"I think the camera looks old-timey enough. With Niagara I had more
problems photographing property than people. Sometimes I feel that
people value property more than other people. I just encountered
resistance a lot of the time," he says.
On how he would describe his time in Magnum so far, Soth says, "It's
complicated. I'm still figuring it out. The more I'm in New York, the
more involved I feel. It's been challenging. It's a labyrinth ... it's
a big organization. I've been so distracted by shooting and the
gallery world, I'm still finding my way."
View the Niagara Photo Gallery
View an Interactive
Presentation at Magnum in Motion
Roger Richards is the Editor and Publisher of The Digital
Filmmaker, and Multimedia Editor/Producer at The Virginian-Pilot in
Norfolk, Virginia. Richards now produces video essays and digital
short films for the Web, as well as working on documentary photography
projects. He began his photojournalism career
in 1979, focusing on political and social themes in the Caribbean, the
civil wars in El Salvador and Nicaragua and then joining the Gamma
Liaison photo agency in 1988. Based in Miami and then Europe, his work
with the agency included the US invasion of Panama, political upheaval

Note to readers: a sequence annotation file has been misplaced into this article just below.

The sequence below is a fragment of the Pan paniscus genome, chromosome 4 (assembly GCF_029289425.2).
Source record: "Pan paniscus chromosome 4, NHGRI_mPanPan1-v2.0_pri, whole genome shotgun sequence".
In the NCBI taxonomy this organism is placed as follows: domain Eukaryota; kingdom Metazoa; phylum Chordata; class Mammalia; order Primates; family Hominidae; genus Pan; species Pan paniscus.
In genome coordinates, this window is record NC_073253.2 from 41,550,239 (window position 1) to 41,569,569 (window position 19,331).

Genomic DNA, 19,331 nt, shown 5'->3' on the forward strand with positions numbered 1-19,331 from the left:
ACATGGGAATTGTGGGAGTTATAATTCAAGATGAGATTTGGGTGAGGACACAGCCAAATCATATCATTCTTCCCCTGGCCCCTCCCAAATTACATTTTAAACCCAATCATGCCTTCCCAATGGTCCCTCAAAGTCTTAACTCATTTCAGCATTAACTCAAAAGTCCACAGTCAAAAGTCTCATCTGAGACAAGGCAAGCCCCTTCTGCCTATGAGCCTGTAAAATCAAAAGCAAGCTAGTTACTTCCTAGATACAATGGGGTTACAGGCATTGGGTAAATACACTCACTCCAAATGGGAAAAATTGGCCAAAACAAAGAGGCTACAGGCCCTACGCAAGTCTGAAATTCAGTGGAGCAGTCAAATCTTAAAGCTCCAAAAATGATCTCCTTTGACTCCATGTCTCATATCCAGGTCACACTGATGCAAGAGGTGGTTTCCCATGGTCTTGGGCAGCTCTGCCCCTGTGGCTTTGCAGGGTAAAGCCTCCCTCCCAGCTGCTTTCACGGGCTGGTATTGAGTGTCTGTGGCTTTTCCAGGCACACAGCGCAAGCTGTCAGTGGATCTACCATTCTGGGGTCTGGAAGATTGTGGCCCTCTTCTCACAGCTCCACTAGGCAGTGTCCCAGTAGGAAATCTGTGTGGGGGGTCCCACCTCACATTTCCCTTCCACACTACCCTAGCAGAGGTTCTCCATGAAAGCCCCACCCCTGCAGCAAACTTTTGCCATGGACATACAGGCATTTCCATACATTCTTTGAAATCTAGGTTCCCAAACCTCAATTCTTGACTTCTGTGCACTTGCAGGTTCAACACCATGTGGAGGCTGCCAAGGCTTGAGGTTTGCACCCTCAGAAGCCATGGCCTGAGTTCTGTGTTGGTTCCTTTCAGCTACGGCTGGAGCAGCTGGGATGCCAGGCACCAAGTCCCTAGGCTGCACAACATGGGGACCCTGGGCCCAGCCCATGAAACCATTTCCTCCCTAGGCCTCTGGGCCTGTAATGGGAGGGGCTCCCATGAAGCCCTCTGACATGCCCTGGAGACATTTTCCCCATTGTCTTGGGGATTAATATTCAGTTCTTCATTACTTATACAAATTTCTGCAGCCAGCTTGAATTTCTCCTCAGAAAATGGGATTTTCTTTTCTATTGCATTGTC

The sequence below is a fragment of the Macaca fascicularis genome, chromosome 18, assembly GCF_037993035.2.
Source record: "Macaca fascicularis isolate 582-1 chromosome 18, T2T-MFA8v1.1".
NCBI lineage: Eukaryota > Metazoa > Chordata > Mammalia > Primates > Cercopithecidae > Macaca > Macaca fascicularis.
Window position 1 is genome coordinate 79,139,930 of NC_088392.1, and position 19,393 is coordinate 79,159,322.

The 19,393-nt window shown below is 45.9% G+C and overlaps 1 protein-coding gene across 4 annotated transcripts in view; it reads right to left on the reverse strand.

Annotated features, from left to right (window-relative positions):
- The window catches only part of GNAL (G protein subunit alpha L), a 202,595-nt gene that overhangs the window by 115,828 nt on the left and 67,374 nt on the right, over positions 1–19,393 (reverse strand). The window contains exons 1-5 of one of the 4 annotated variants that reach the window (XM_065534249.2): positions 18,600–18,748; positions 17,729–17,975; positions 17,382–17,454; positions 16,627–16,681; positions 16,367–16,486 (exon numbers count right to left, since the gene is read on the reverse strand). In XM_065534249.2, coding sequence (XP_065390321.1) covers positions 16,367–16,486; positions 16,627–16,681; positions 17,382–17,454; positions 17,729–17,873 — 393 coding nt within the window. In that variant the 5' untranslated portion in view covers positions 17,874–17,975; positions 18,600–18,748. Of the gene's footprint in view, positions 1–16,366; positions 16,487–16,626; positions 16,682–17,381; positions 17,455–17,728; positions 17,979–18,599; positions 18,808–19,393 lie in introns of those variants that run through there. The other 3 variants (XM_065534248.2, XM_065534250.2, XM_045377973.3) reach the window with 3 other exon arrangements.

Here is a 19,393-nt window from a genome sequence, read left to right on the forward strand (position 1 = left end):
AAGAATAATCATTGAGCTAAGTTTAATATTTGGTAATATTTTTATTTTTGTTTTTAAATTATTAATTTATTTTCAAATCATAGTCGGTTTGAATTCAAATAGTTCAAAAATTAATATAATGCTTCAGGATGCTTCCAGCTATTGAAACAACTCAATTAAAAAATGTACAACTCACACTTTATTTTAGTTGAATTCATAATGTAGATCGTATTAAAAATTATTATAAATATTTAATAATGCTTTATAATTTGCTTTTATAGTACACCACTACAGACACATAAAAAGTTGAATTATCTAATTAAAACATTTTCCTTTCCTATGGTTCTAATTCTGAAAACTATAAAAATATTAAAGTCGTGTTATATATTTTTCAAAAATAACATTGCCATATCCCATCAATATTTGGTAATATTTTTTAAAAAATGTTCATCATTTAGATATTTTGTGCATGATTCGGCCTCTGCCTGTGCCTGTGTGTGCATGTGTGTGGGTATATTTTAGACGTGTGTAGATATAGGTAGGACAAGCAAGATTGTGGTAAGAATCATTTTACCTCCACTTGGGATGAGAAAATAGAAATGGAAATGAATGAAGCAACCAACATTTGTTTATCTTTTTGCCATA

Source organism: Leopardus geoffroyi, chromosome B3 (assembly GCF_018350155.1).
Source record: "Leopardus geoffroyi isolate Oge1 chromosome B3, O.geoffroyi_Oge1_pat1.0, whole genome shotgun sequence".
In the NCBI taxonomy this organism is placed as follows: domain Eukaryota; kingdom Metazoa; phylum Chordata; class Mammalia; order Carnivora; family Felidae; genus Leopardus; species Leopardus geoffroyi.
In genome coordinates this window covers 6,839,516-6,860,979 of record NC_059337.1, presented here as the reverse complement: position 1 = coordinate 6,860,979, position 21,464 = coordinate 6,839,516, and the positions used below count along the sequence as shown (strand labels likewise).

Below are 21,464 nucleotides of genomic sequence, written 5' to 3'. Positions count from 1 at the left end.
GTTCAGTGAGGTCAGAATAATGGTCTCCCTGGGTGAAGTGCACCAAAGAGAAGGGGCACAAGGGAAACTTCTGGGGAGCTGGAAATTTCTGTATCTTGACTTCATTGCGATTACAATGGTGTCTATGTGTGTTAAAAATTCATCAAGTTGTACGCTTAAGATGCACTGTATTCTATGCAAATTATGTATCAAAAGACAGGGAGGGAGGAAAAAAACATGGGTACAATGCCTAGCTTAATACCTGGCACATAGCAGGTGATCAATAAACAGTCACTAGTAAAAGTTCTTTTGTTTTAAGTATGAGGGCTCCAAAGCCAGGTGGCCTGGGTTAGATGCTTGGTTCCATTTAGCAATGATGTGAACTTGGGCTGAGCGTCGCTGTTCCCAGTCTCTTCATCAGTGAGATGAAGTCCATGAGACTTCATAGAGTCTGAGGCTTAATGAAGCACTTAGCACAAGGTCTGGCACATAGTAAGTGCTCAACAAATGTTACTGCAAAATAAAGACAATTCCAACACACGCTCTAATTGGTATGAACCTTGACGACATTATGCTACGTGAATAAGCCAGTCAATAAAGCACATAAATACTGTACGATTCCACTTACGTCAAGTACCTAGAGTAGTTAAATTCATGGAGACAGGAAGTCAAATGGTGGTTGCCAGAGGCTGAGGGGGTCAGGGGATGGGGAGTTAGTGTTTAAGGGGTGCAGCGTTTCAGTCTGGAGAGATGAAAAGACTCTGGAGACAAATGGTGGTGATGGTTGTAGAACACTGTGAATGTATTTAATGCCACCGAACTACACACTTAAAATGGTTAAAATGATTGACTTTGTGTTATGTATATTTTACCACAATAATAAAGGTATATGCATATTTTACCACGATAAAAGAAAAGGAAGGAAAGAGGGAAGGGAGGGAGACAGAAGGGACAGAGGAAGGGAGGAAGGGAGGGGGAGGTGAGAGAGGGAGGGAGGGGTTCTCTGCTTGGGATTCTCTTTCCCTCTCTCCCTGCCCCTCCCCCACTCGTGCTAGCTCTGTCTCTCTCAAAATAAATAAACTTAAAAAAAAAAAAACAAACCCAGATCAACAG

in Haiti, civil war in Croatia and the siege of Sarajevo. He is a
former Associated Press photo bureau chief in Bogotá, Colombia, and a
staff photographer at the Washington Times in Washington, DC, from
1997-2000. He is the recipient of numerous awards from the National
Press Photographers' Association, the White House News Photographers'
Association, Pictures of the Year International, the Society of
Newspaper Design, the Society of Professional Journalists and the Virginia
News Photographers Association. He became a digital filmmaker in 1998,
focusing on projects about war in the Balkans. He was awarded the
first White House News Photographers' Association sabbatical grant for videojournalism in 2000 and was one of the first graduates of the
famous Platypus Workshop that trains photojournalists how to become
digital filmmakers and videojournalists. He is now a member of the